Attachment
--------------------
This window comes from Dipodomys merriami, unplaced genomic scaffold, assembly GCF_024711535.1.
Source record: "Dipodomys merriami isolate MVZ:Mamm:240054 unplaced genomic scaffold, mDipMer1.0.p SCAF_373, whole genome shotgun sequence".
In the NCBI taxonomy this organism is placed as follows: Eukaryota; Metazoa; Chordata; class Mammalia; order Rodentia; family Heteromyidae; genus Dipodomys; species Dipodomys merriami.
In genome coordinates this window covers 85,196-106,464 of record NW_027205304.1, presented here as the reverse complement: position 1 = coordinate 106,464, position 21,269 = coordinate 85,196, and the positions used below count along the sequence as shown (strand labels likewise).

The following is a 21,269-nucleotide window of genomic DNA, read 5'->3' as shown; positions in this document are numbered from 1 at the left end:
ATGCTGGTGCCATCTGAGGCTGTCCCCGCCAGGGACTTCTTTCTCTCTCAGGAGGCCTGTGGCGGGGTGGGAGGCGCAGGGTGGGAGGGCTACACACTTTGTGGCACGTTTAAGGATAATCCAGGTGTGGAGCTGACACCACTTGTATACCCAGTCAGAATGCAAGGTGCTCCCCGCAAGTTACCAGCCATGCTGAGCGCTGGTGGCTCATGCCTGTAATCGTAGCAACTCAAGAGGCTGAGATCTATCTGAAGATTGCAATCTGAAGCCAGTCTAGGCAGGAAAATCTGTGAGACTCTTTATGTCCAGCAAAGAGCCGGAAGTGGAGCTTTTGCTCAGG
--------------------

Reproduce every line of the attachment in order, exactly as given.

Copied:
This window comes from Dipodomys merriami, unplaced genomic scaffold, assembly GCF_024711535.1.
Source record: "Dipodomys merriami isolate MVZ:Mamm:240054 unplaced genomic scaffold, mDipMer1.0.p SCAF_373, whole genome shotgun sequence".
In the NCBI taxonomy this organism is placed as follows: Eukaryota; Metazoa; Chordata; class Mammalia; order Rodentia; family Heteromyidae; genus Dipodomys; species Dipodomys merriami.
In genome coordinates this window covers 85,196-106,464 of record NW_027205304.1, presented here as the reverse complement: position 1 = coordinate 106,464, position 21,269 = coordinate 85,196, and the positions used below count along the sequence as shown (strand labels likewise).

The following is a 21,269-nucleotide window of genomic DNA, read 5'->3' as shown; positions in this document are numbered from 1 at the left end:
ATGCTGGTGCCATCTGAGGCTGTCCCCGCCAGGGACTTCTTTCTCTCTCAGGAGGCCTGTGGCGGGGTGGGAGGCGCAGGGTGGGAGGGCTACACACTTTGTGGCACGTTTAAGGATAATCCAGGTGTGGAGCTGACACCACTTGTATACCCAGTCAGAATGCAAGGTGCTCCCCGCAAGTTACCAGCCATGCTGAGCGCTGGTGGCTCATGCCTGTAATCGTAGCAACTCAAGAGGCTGAGATCTATCTGAAGATTGCAATCTGAAGCCAGTCTAGGCAGGAAAATCTGTGAGACTCTTTATGTCCAGCAAAGAGCCGGAAGTGGAGCTTTTGCTCAGG